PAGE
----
When implementing 3rd-party UI components, it can be hard to match the design of your application. See what the KendoReact team does to make this process easy.
On the KendoReact team, we are aware of the perceived difficulty around aligning 3rd-party UI components to your application's design. We have spent a lot of time ensuring that styling our components is as easy as possible.
To showcase how easy this is, we're going to build a simple React application with the KendoReact Form component and customize it through Sass variables to match our Design Language.
create-react-app for project scaffolding, due to its seamless integration with
Let’s start by creating an empty application:
localhost:3000, we see the default
create-react-app index screen:
Now, let's head over to the
App.js file and add some KendoReact UI components.
In every web application, you can see components such as
Input and then any number of others depending on the type of app you’re building. No matter how many UI components you’re using, you probably would like to have consistent styling in terms of colors, spacing, border-radius etc.
A Form component is a simple yet versatile example that can combine multiple components within it. It is often used when building dashboard applications, e-commerce websites, or a CMS, for example – and in each of these cases, you’ll likely have to apply custom branding and styling. Let’s build a simple form with KendoReact and see how it looks with the KendoReact Material Theme.
The KendoReact components are distributed through NPM and are split into packages. We can import only what we need from the different packages.
For now, we’ll stick with the
.css distribution of the theme, and change it with
sass in the next step.
Heading over to
localhost:3000 we see the following:
TIP: You can learn more about how the KendoReact Form component works in "How to Build Forms with React the Easy Way"
The form looks nice and clean and has the default color scheme that the Material theme provides. However, there may be aspects of this overall theme that might not match our design requirements – even if it is something as simple as changing the color of the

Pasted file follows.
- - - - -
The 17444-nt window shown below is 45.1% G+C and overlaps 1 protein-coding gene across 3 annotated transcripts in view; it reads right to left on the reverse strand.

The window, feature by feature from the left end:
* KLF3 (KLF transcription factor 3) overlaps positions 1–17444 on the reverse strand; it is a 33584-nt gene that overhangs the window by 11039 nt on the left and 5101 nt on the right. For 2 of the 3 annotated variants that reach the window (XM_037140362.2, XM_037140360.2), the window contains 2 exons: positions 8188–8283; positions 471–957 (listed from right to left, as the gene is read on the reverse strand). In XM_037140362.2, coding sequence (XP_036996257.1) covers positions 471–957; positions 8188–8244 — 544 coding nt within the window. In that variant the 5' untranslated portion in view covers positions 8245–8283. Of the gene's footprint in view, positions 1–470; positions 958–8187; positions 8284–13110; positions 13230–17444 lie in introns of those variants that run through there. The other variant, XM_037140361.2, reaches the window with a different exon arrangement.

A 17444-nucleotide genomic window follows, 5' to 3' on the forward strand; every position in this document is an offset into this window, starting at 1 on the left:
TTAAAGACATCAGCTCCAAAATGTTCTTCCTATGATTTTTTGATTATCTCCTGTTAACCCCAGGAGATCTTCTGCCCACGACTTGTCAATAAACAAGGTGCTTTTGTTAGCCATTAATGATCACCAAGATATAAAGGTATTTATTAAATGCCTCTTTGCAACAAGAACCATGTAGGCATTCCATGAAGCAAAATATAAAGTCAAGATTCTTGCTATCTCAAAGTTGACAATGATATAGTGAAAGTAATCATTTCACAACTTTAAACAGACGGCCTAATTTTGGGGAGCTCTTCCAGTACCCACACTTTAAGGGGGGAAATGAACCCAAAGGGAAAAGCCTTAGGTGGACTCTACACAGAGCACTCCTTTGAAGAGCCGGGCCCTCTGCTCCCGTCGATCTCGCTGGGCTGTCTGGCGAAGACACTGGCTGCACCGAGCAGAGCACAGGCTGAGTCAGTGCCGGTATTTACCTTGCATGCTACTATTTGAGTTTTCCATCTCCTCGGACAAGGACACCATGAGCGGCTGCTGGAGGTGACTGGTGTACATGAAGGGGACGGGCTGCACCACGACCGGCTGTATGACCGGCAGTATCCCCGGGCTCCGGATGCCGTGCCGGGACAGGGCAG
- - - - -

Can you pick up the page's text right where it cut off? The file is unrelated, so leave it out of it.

primary button. For our example we’ll aim to modify the coloring and spacing aspects of the whole KendoReact Material theme through Sass variables – in essence, creating/applying our own theme. This will allow us to modify not just the
Form component we just built, but every other
KendoReact component used in our application.
The process of adding the
sass pre-processor to your application may vary depending on your build configuration.
We are using
create-react-app so in order to allow
sass pre-processing we need to install
After we’re done installing the necessary dependencies, we have to replace the import statement of the KendoReact theme with its
scss distribution. Let’s create a
kendo-theme-custom.scss file and import it instead in our
We are able to import only the styles of the components we're going to use. In our use case, the following styles should be imported in the
We now have everything setup to start customizing.
We first want to change the color swatch of the
KendoReact Material Theme. Heading over to material.io, we can see the list of Material Design color palettes:
For the demo today, we are going to modify our theme to use the inverted primary-secondary colors of the default Material swatch.
All we must do is declare the
$secondary variables before we import the theme.
I know those variables because I'm a
KendoReact developer, but if this isn't the case with you, you can refer to the official documentation of the
KendoReact Material Theme or the
_variable.scss file inside the theme's repository.
Additionally we will change the
$error variable to deeper orange color. Our
kendo-theme-custom.scss file looks like this:
The next customization I'd like to make is to modify the spacing inside the button. Since I want to modify the
Button styles only, I will use the
$button-spacing variable instead of the global
$spacing variable. This approach allows us to tweak only some components.
Lets see how our
kendo-custom-theme file looks after the addition of the
Last but not least, since this is my Form app, I’ll apply some styling based on my own preference and suggest some design practices I personally like a lot.
Give us sharp buttons back!
Apart from colors and pixels, we can assign Sass variables to be true or false. For this case I will apply the following variable and see what happens.
Taking a closer look at the buttons and we can see that they look exactly as they are supposed to - sharp and edgy:
The source code for the final version of our app can be found here.
And couple words of wisdom from the author...
We often search for a 3rd-party UI library in order to reuse a complex component we don't want to implement by ourselves. An even bigger advantage, which is often ignored, is how easy is it to standardize the styling and behavior of your applications by using a complete library.
The KendoReact themes enable you to use ready-made UI components, while still allowing you to customize your designs to meet your needs. Through the use of Sass variables, you can ensure you have a consistent look and feel throughout your applications.
If you want to see how all of this works, start your free, 30-day KendoReact trial today.
Kiril Peyanski is a software developer at Progress. He is one of the first members of the KendoReact team and has been feeling awesome building UI components with React ever since. He enjoys gaming, taking on new challenges and learning how to relax from his big cat, Elmo the Brit. You can follow him on Twitter and GitHub.
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